|Save Money on Health Insurance -- Read Your Policy|
Sunday, November 24, 2013
You probably know that the codes on your medical records give a diagnosis of your condition as well as the purpose for any tests. The ICD is the International Classification of Diseases and the HCPCS is the Healthcare Common Procedure Coding System. You can read more about coding on the National Institutes of Health website.
My health insurance covers 80 percent of preventive care lab work without applying the deductible, but doesn't cover diagnostic lab work until the deductible is met. My doctor coded the lab work as diagnostic, and I came out with a $325 charge because I hadn't met the deductible for the year ($1,000 in personal expenses).
If the lab had been coded as preventive, I would have paid 20 percent, or $65 instead of $325.
If I had known this from the outset, I could have mentioned to my doctor that this was a well visit and that the blood work was not diagnostic. Doctors usually think all blood work is diagnostic, since they use it to diagnose your medical condition. However, if you get bloodwork before you go to the doctor, he isn't diagnosing anything -- it's a checkup.
Insurance is ever evolving, and some big changes are ahead of us. However, this is one change that has already taken place. A few years back, if medical care was preventive, it wasn't likely to be covered by your insurance. Now, preventive care is usually covered by insurance.
The Affordable Care Act requires health plans to cover specific injections and screening tests without consideration of your deductible. You don't pay a copayment or coinsurance for covered preventive services. A list of the covered services for adults are shown on the healthcare.gov website.
Specific preventive services are free for women and children as well, as shown on the link on that page.
Lesson learned. If you go to the doctor for a checkup or well visit, tell the doctor you are there for a well visit for preventive care. The coding can matter to your financial health.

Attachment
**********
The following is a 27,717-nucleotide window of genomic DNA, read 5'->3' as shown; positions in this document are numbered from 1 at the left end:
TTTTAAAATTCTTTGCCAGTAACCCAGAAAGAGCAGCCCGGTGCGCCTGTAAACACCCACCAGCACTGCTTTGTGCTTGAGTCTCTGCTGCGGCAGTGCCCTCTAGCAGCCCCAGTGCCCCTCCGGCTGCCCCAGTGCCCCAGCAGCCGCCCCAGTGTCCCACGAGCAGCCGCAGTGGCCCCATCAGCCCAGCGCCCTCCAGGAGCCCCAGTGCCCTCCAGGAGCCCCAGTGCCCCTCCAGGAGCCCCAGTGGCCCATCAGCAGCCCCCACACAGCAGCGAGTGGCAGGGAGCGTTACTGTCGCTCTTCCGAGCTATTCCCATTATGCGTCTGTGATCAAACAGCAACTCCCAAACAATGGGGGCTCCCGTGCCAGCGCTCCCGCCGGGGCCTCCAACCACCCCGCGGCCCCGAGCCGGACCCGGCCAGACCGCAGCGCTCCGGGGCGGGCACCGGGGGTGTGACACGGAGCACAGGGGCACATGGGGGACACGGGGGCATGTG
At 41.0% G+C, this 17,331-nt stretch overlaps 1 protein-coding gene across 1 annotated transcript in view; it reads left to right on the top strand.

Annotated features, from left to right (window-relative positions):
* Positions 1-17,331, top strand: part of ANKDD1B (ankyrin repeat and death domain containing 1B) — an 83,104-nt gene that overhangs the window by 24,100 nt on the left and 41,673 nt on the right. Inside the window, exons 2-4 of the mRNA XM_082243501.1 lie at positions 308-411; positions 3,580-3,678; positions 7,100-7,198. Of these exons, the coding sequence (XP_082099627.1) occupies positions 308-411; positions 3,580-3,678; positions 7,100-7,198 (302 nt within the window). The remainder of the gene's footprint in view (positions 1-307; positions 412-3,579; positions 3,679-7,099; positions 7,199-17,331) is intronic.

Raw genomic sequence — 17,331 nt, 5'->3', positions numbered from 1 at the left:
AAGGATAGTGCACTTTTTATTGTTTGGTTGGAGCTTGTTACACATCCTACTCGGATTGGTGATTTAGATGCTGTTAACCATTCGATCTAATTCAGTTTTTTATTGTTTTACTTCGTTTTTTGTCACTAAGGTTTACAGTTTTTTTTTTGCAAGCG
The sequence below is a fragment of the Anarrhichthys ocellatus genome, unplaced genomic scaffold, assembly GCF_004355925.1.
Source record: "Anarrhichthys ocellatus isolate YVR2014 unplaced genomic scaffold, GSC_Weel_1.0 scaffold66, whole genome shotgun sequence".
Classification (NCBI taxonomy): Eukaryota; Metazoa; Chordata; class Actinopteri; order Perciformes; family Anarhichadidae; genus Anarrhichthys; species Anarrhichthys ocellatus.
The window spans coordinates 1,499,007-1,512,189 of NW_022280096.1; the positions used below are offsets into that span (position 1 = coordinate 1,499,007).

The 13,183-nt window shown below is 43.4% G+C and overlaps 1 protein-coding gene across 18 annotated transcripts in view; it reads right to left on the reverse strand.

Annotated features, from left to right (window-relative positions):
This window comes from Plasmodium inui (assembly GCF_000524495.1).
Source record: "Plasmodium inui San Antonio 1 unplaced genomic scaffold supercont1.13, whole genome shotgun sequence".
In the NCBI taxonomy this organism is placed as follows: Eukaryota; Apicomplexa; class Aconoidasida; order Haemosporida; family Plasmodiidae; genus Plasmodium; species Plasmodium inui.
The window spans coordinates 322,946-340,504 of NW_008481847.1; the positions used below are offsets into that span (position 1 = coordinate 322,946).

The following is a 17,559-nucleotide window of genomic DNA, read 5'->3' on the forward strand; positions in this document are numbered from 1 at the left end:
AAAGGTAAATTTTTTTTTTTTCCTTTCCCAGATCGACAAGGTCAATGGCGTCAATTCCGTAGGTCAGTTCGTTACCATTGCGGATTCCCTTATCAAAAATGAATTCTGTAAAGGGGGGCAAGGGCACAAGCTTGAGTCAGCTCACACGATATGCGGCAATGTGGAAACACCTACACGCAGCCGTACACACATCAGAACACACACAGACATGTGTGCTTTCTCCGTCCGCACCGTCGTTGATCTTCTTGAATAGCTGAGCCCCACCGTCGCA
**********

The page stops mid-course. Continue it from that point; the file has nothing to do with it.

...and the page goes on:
Sunday, October 27, 2013
We're all hearing about health insurance with the Affordable Care Act -- good news, bad news and all the politics, but if you're an American consumer, you're smart to listen to some of the chatter.
If you don't have health insurance through your employer, you probably don't have health insurance. Even if you have health insurance through your employer, you may not feel like you have health insurance, as most employers are going to high deductible plans similar to major medical. Maybe you pay the first $2,000 or the first $3,500. That includes prescription drugs, office visits, medical diagnostic tests and everything that isn't preventive medicine.
That's the kind of medical insurance you need even if you aren't insured through your work, particularly if you're young and healthy. You need a major medical policy that pays only if you have an expense greater than a few thousand dollars. That's what you can get with the Affordable Care Act, at a lower price than you'd pay for an individual policy. Check out catastrophic medical coverage for high deductibles and low rates. ACA also has the Platinum, Gold, Silver and Bronze plans, all with more coverage and higher premiums.
Why do you need medical insurance? You're young, healthy, haven't been to the doctor in years, and have someone in the family who can give you medical advice -- or you can find it online.
You need medical insurance for your future. You have plans, dreams and future earnings. If you have a medical expense that you can't pay right away, it will follow you until it's paid. That may be the remainder of your life.
Having medical debt is a little like having a child, but even children make a contribution while costing money. You have the expense of children from before birth until at least age 18, but they give joy and pleasure along the way. You won't get that from a medical expense that isn't covered by health insurance. You'll get to pay every month with no visible result. It's a drain on your future.
You're smarter than that. It's better to pay for major medical insurance at a low cost than to risk your future without it.
I went for a well visit last month, and just got the bills. My doctor's charge was about $300 and the blood work was $560. I can't even afford to be well without insurance. With my insurance coverage, I'll only pay about $325 of the total charges. My cousin recently told me it cost $25,000 to LifeFlight her about 100 miles to a large hospital for treatment. Fortunately, she has Medicare and Medicare Supplement, with little of that cost coming out of her bank account. Can you afford to be without health insurance?
You can go to healthcare.gov and shop for insurance, based on your state and county. Your shopping figures don't include credits you may get on your federal income taxes or subsidies from the federal government. A catastrophic insurance policy will probably cost under $200 a month, and protect your future if you have to be life flighted, or if you are hospitalized for a few days. You may get a credit or federal subsidy if your income is below about $45,000 as an individual or about $62,000 for two. The break in pricing seems to be at age 50, so if you're under 50, your insurance will be less than those over age 50. The insurers for each state are different, but you'll recognize names like Blue Cross Blue Shield and Aetna.